Saturday, January 30, 2010

Kevin might want to know watcha thinkin' about.

Time is winding down on my psych rotation and it’s given me plenty of time to reflect on the experience. I think it’s safe to say most students do not go into medical school with a yearning desire to enter psychiatry, quite a shame really. This little odd niche of medicine has quite a lot to offer.

3 Reasons to enter psychiatry

1) The sweet life
It’s no secret that the work hours in psych are awesome. As a medical student I got into the hospital at around 8:30, rounded with the attending and resident (no prerounding) until 11:30, wrote my notes and done by 2pm at the latest. Hey, they don’t call it psychation for nothing. This sweet life style extends to the residents as well. They all come in at around 8 and are done by 4 or 5pm. And EVERYONE is happy. I think in all my other rotations, people are always bitching about something related to their work hours (and I haven’t had surgery yet). It’s really no wonder our friend Jess is seriously considering psych as his future career as a way to maximize the amount of time for his video games.

2) Helping the underserved

Everyone says this during their medical school interview, but if residency match is any indication, most don’t follow through. The patients seen on psych truly are the most in need. These are patients who are so sick that they do not even know they’re sick. Combined with inevitable social and financial losses, these are the neediest group of patients any clinician will see. If you truly believe in the schpiel you gave to the admissions committee, you should take a good hard look at psych.

3) Hilariously bizarre
Mental illness is weird, I mean really weird. When schizophrenics develop bizarre delusions, they can be so bizarre it boggles the mind. I had one patient explain to me that she can see people’s sin by staring into their eyes and that’s how she knows her stepfather was a murderer. Hilarious. Although it became significantly less hilarious when she ran into their house with a knife…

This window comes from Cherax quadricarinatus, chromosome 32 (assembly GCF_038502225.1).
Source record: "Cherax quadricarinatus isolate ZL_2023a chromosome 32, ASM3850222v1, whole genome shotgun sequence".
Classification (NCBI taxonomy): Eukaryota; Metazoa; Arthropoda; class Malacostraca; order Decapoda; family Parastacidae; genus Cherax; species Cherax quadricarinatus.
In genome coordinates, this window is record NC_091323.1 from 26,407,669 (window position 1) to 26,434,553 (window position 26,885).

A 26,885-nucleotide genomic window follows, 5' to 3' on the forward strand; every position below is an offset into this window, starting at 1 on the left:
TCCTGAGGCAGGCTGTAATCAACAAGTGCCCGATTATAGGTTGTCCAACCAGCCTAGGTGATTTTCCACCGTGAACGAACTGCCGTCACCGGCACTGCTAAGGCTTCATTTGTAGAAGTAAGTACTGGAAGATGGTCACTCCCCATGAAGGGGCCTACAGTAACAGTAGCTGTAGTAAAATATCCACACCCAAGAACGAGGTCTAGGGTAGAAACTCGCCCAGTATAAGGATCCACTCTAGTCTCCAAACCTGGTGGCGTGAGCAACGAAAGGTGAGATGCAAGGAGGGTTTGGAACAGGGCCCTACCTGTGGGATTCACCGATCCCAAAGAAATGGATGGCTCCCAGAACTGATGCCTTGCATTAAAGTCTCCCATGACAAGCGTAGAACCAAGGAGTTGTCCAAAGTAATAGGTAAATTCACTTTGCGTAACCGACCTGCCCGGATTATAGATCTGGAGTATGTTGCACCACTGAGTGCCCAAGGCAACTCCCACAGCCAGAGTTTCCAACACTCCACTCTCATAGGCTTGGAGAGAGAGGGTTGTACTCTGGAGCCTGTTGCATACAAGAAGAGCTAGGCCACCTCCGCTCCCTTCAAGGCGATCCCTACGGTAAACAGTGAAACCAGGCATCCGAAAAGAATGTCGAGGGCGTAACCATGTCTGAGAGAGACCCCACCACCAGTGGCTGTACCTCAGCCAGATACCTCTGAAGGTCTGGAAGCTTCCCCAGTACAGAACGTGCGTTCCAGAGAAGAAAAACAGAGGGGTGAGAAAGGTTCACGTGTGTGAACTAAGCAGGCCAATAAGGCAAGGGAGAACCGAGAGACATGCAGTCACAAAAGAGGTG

3 reasons not to go into psychiatry

1) You’ll forget everything you learned in medical school

I feel bad for saying this but psychiatrists really don’t know that much about medicine. When you become so specialized in psychological illness, you end up forgetting a lot about physiological illness. At my hospital, we had to consult medicine/derm/neuro/etc for every minor medical issue. Morning blood sugar 180? Stat med consult. Odd looking rash on hand? Holy shit we need to page derm. Maybe this isn’t such a big deal for the future psychiatrists but I would feel like I wasted 4 years of medical school learnin’ by going into psych. Going along those same lines, there are only about 15-20 drugs that are ever used in psychiatry. What’s more interesting is that they all seem to be able to treat everything. I got the feeling that regardless of what your patient has, you can just shout out a random psych drug and there’s a greater than 50% chance you’re right.

2) Holy ambiguity

Mental illness is ambiguous. After all, what separates someone who is truly sick from someone that’s just a bit of an oddball? Psychiatrists tend to refer to the DSM-IV as their holy grail of diagnosis but even then, there are a lot of patients who are right on the edge who end up getting treated anyways. What’s more hilarious is that they are allowed to write things like “Possible Axis II features.” For those who don’t know, Axis II refers to the range of personality disorders people can have that can be maladaptive. But when you just say “possible Axis II features” it’s so ambiguous that you’re essentially saying the person is a bit of a douchebag but you’re not sure why.

3) Nonmedical BS

Treating acute mental illness is only half the battle in most patients. I would say a huge majority of the time and effort spent on patients is in finding appropriate living situations for them after discharge. This involves a herculean effort between social work, PT, OT etc etc to find the right place to live and the necessary financial support. This ties directly into point #3 in the other section. If you love that stuff, psych is perfect for you. If you want to enter tertiary or perhaps quaternary care, worrying this stuff will make you want to end it all, and ironically maybe bring you right back to the psych ward.